Shares in Glencore, Anglo American and Antofagasta are up more than 2%, while a stronger Brent crude price has lifted BP and Shell by 11.6p to 494.05p and 59.5p to 2268.5p respectively.
London Stock Exchange shares are 182p higher at 7508p after UBS lifted its price target to 8700p, with GSK up 24.8p to 1411.8 thanks to analysts at Deutsche Bank switching to a “buy” recommendation and 1700p target.
Banking stocks rallied at the end of a turbulent week as Barclays and HSBC both traded 2% higher. BT Group led the fallers board, dropping 1% or 1.75p to 144.9p after regulator Ofcom delayed a decision on full-fibre pricing.
The FTSE 250 index rose 0.5% or 102.20 points to 18,860.78, led by Bodycote after the heat treatment specialist’s annual results triggered a rise of 7% or 38p to 619.5p.
FTSE 100 seen higher as Asia markets rally
07:53 , Graeme Evans
The FTSE 100 index is poised to open higher, with IG Index futures expecting a rise of about or 0.7% or 54 points to 7462.
However, that level would still represent a fall of 3.7% in the week to date after banking sector turmoil sent investors running for cover.
Support for Credit Suisse and First Republic Bank has helped calm the mood over the past two sessions, with Japan’s Nikkei 225 up 1.2% and other markets in Asia trading higher this morning.
CMA warns UnitedHealth’s £1.2bn EMIS deal would be bad for NHS
07:51 , Simon Hunt
The competition watchdog has said the £1.2 billion merger between health tech companies UnitedHealth and EMIS would be bad for the NHS.
The Competition and Markets Authority said patient outcomes could be worse and increase costs for the taxpayer in relation to restricted access to patient data that the companies hold.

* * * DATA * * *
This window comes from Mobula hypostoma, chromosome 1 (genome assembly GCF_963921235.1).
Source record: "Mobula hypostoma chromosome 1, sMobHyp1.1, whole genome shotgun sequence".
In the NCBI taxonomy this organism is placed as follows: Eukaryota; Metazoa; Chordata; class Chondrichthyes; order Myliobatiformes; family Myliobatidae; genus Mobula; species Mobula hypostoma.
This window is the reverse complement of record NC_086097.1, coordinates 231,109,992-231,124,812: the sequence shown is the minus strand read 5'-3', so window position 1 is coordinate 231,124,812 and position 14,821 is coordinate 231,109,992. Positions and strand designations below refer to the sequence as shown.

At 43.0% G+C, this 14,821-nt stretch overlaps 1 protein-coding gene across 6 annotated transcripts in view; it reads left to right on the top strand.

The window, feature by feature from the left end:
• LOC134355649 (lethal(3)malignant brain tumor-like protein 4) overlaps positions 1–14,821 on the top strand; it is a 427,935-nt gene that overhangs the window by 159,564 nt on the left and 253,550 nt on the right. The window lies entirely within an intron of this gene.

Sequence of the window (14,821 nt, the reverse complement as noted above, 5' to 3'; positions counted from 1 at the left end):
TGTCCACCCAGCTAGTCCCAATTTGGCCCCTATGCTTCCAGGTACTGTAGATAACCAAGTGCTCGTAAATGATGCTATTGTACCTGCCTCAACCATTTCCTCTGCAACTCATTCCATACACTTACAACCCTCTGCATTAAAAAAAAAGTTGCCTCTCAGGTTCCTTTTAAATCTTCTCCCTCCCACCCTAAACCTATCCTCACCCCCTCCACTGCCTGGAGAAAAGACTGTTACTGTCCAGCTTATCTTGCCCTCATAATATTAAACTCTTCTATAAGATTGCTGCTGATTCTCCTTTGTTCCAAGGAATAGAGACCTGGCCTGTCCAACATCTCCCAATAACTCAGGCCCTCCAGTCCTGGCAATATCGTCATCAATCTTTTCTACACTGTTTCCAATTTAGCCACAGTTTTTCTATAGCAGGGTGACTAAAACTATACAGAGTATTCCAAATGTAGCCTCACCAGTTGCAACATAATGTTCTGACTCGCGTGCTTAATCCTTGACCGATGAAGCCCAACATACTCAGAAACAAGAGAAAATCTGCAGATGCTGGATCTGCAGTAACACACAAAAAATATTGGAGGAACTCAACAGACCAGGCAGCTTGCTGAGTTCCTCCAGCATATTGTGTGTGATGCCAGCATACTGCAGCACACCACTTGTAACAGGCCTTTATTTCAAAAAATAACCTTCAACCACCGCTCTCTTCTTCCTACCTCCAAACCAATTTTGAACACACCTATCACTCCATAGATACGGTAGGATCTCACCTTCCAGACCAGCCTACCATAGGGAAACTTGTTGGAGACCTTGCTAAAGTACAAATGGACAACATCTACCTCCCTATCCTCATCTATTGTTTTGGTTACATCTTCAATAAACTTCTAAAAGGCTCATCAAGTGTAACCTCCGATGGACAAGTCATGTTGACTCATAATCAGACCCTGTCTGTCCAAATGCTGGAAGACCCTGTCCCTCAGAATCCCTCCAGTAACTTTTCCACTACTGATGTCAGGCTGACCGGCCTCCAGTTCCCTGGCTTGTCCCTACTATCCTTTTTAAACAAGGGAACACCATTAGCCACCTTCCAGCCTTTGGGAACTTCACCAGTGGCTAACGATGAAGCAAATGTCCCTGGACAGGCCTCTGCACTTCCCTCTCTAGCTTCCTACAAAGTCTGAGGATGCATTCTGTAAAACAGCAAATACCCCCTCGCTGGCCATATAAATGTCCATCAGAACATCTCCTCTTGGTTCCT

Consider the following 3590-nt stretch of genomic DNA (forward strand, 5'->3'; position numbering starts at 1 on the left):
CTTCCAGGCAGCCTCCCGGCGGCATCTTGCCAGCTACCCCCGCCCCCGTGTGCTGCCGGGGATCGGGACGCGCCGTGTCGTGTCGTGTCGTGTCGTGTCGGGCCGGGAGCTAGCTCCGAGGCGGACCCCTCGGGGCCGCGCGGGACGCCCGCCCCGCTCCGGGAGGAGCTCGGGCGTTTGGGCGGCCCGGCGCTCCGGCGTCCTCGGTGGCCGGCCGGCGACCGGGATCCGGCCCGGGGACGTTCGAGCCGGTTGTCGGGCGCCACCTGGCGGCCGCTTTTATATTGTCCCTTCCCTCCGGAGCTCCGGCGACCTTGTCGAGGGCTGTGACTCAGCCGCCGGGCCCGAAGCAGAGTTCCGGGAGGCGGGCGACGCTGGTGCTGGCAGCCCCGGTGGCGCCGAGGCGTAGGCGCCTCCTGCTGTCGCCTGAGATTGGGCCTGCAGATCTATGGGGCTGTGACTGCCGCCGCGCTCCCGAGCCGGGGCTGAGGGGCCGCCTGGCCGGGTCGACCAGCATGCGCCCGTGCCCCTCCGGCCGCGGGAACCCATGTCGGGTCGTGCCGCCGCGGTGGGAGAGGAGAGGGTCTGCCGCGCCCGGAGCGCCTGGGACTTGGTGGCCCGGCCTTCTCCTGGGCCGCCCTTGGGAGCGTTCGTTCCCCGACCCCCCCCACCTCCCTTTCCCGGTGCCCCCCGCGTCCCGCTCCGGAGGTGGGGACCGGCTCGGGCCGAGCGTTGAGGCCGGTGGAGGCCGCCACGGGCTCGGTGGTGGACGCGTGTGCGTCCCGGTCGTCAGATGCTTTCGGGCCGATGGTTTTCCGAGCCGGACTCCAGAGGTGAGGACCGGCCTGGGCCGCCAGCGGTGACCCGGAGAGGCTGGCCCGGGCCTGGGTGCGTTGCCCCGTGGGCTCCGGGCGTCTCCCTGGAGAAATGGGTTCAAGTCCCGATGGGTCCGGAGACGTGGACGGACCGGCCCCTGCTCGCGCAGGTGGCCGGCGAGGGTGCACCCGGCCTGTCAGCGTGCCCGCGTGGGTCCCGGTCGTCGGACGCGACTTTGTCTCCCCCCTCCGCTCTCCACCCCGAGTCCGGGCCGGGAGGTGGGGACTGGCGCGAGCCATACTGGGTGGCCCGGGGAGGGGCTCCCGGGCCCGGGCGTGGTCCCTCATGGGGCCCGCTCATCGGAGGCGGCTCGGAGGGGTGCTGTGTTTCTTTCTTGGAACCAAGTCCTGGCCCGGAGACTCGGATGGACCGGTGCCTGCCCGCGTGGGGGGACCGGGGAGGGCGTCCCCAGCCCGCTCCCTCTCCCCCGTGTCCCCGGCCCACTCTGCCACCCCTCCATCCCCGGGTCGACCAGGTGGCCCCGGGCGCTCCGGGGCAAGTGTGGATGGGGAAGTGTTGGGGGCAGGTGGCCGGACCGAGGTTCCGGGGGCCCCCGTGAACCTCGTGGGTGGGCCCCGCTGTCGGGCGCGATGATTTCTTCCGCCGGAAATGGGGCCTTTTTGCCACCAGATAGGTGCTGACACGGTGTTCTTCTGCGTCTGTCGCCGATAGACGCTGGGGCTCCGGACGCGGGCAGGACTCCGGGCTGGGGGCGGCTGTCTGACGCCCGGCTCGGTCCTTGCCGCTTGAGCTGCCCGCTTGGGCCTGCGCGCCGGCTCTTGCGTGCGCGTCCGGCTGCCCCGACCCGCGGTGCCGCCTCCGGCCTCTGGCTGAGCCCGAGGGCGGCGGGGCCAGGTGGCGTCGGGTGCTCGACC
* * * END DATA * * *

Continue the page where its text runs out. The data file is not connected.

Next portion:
UnitedHealth and EMIS have 5 working days to offer legally binding proposals to the CMA to address the concerns identified.
Sorcha O’Carroll, Senior Mergers Director at the CMA, said: ”The NHS and the millions of patients under its care depend on critical behind-the-scenes technology to ensure people are looked after and receive the treatment needed to get better.
“This deal could see the NHS lose out on the benefits of competition, including innovation in these products and services and getting better value for money. UnitedHealth has the opportunity to address our concerns, otherwise it will progress to a more in-depth investigation.”
Brent crude steadies at end of turbulent week
07:42 , Graeme Evans
Brent crude futures are today moderately higher at just above $75 a barrel, having fallen sharply this week on fears that the banking crisis will lead to a sharper economic downturn.
The benchmark has declined by around 9% this week, leaving it at the lowest point since the end of 2021 and well down on levels above $100 a barrel for most of last summer.
Shares in BP and Shell, whose recent record results were driven by the surge in prices, have fallen by more than 11% over the past week.
First Republic support calms Wall Street
07:29 , Graeme Evans
Concerns over the position of First Republic Bank were allayed last night when a consortium of Wall Street banks stepped in with support worth $30 billion (£24.7 billion).
The private bank and wealth management company received uninsured deposits from lenders including Bank of America, Citigroup, JPMorgan Chase, Wells Fargo, Goldman Sachs and Morgan Stanley.
Executive chairman Jim Herbert said: “Their collective support strengthens our liquidity position, reflects the ongoing quality of our business, and is a vote of confidence for First Republic and the entire US banking system.”
The move follows volatility for trading in First Republic’s shares, having lost more than 50% of their value in the past week. They finished 10% higher last night as Wall Street shares staged a relief rally, with the S&P 500 index up 1.7%.
First Republic said it was now focused on reducing its borrowings and evaluating the composition and size of its balance sheet. It has also suspended its dividend.